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Time Itself is the 4th studio album for Australian psychedelic punk popsters Children Collide and their first since 2012. Like their albums which have gone before, fans will be pleased to hear the usual fabulously fun, fuzzfest that the band creates but will also delight in experiencing the many subtle musical influences that lead man Johnny Mackay has ingested via his time on other projects such as Fascinator. The first rockin’ single Aurora we heard back in late 2019 and was our introduction to new bass player Chelsea Wheatley, who has replaced Heath Crawley and slotted in seamlessly. There’s no shortage of tightly packaged power pop on this record … Myriad Ways, Turrets, Language is a Prison, all tracks to vigorously tap your toes to, or whatever it is that you do behind closed doors. The album highlight for us however is the the six minute plus head trip that is Mind Spider, utilising every pedal on the board to conjure a gorgeous cacophony of thought noise. Children Collide certainly won’t lose any fans over this new material but there’s a huge chance they’ll pick up a swag of new ones. I dare ya to give it a sip not scull the rest.

Australian Musician editor Greg Phillips in Melbourne, zoomed up Children Collide singer, songwriter and guitarist Johnny MacKay in New York to discuss the creation of their new album Time Itself, out Friday August 27.

And direct from the publicist’s mouth …

There was a time. It was so long – so long – ago, but there was a time. A time of packed pubs, heaving festival moshpits, loud guitars, churning bass, walloping drums. The kind of riffs that can set entire fields into a seismic bounce, with choruses designed to be sung enmasse with index fingers raised in perfect syncopation. After a year where the lion’s share of it was spent without live music in the traditional sense, times like this feel both distant and impossible. This was, however, a time where a band like Children Collide thrived – and with their imminent return and a new album on the horizon, there’s hope that there can be a time like that again.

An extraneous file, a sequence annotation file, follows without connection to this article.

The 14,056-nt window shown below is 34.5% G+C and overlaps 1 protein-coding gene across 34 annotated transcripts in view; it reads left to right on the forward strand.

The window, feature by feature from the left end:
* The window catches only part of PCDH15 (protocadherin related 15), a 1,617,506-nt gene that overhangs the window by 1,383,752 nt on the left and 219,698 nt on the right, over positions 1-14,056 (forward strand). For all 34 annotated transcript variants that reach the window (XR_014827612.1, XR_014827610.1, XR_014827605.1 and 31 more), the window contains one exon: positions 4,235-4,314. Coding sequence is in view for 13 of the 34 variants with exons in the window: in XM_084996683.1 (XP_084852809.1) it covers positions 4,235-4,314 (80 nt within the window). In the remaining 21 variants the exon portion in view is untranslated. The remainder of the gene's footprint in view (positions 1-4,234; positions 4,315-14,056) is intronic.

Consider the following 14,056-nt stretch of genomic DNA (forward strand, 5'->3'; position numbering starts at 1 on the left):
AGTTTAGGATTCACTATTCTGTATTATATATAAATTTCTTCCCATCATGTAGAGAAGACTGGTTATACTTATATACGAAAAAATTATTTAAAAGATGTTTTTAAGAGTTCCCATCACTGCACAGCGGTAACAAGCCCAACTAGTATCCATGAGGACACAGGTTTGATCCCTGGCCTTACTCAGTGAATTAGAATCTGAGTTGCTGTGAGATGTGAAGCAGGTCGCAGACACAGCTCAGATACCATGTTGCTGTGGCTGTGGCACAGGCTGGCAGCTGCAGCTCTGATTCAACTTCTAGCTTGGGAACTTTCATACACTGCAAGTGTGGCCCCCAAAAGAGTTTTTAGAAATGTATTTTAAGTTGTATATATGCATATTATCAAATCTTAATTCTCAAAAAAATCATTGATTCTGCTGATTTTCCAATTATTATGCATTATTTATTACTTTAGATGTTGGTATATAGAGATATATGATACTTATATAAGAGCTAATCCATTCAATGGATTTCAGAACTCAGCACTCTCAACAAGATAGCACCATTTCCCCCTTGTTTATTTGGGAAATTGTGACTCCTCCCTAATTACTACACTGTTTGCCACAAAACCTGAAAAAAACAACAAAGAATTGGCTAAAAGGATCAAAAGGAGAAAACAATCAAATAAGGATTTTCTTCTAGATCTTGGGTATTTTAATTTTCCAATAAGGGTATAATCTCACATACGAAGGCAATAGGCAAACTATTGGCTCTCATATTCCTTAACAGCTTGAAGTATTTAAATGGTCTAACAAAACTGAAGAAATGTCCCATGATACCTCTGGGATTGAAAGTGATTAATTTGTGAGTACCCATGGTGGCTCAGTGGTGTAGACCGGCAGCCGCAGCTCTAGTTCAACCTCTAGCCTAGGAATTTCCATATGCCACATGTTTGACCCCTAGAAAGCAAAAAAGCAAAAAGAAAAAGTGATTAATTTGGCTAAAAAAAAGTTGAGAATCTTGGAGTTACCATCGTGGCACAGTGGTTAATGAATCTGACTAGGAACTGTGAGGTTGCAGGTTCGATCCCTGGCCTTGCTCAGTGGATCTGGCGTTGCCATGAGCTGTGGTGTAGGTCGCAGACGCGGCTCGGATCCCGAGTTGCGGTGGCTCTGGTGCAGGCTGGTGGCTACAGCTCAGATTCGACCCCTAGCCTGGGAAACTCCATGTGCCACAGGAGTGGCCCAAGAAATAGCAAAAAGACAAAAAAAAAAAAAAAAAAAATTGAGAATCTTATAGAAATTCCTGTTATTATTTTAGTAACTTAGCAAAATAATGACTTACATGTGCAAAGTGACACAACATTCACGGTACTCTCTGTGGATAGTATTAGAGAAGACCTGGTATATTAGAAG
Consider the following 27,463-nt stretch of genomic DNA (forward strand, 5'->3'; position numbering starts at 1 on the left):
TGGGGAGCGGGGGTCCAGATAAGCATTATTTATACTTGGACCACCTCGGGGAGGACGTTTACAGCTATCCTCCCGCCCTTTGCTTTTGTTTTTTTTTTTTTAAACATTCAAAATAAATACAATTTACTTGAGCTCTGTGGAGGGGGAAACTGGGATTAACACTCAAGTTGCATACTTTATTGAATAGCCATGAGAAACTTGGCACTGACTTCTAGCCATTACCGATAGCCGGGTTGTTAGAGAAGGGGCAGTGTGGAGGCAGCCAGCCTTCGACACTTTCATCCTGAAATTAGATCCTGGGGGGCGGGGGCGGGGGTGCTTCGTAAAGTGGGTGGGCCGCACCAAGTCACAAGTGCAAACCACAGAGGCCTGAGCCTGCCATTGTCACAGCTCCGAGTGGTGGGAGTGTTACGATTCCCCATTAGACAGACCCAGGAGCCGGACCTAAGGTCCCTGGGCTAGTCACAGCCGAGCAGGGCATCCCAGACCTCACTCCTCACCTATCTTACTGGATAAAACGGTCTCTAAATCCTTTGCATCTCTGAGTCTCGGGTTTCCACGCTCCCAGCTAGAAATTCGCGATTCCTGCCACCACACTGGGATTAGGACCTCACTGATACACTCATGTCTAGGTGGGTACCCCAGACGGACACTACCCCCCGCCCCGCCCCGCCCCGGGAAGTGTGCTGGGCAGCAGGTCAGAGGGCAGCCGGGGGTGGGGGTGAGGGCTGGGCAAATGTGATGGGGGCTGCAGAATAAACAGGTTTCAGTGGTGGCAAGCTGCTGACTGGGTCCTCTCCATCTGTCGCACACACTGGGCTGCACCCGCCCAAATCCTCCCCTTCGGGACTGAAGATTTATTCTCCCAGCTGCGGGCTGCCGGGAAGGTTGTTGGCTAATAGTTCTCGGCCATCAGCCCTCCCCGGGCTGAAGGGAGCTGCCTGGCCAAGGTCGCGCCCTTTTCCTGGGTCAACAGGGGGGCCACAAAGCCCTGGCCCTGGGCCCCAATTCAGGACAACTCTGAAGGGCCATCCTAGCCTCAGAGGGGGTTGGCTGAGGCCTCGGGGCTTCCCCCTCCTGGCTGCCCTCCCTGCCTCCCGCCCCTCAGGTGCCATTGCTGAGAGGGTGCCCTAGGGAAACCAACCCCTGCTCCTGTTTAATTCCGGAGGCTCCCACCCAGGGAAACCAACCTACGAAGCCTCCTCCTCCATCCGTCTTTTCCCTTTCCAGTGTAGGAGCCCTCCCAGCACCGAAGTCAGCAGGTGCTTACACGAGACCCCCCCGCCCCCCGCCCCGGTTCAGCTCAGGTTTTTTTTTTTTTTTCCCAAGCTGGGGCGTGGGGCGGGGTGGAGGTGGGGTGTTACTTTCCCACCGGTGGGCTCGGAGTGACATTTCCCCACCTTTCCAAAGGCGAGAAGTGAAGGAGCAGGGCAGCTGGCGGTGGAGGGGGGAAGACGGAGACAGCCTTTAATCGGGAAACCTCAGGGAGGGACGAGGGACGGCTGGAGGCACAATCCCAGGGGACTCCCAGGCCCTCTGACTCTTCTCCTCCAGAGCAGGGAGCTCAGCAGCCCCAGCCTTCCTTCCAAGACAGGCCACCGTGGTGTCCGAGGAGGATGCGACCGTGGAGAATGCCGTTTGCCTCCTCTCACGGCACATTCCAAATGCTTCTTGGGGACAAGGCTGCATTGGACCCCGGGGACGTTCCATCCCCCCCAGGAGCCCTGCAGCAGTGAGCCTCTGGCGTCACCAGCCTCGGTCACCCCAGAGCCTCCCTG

Of course, before we tell you where Children Collide are headed, you need to know where they’ve been. Turns out, they’ve been just about everywhere. The group’s initial run saw them take a marquee spot at just about every major music festival in the country, notch up three Hottest 100 placements and exhaustively tour between pubs, clubs and theatres over the course of their three studio albums. The trio started out opening for established bands such as The Living End and The Grates, affording the same opportunities to younger bands once established themselves. Consider that the band’s last major tour before splitting in 2012 was supported by a couple of scrappy no-name bands called Dune Rats and Bad//Dreems – enough said.

So, that’s where Children Collide have been. Where did they go? The short answer: Away. Far away. “I’d become increasingly disillusioned with the creative energy I was getting in Australia,” says Johnny Mackay – the band’s lead singer, guitarist and founding member. “There was a weird pressure around the band that felt claustrophobic.” With that, Mackay moved to New York City and started anew with a psychedelic pop project now known as Fascinator. Although originally intending to keep Children Collide afloat, Mackay confessed that in 2013, “it became apparent that the band had folded out from under me.”

A one-off reunion of the band’s classic line-up took place in December 2014 – including bassist Heath Crawley and long-serving drummer Ryan Caesar – but never sparked further discussion about Children Collide returning in earnest. Years later, Mackay found himself with a small batch of songs that he described as “burning a hole in my hard drive.” The reason? These were not Fascinator songs, nor a new project separate to that. These were Children Collide songs.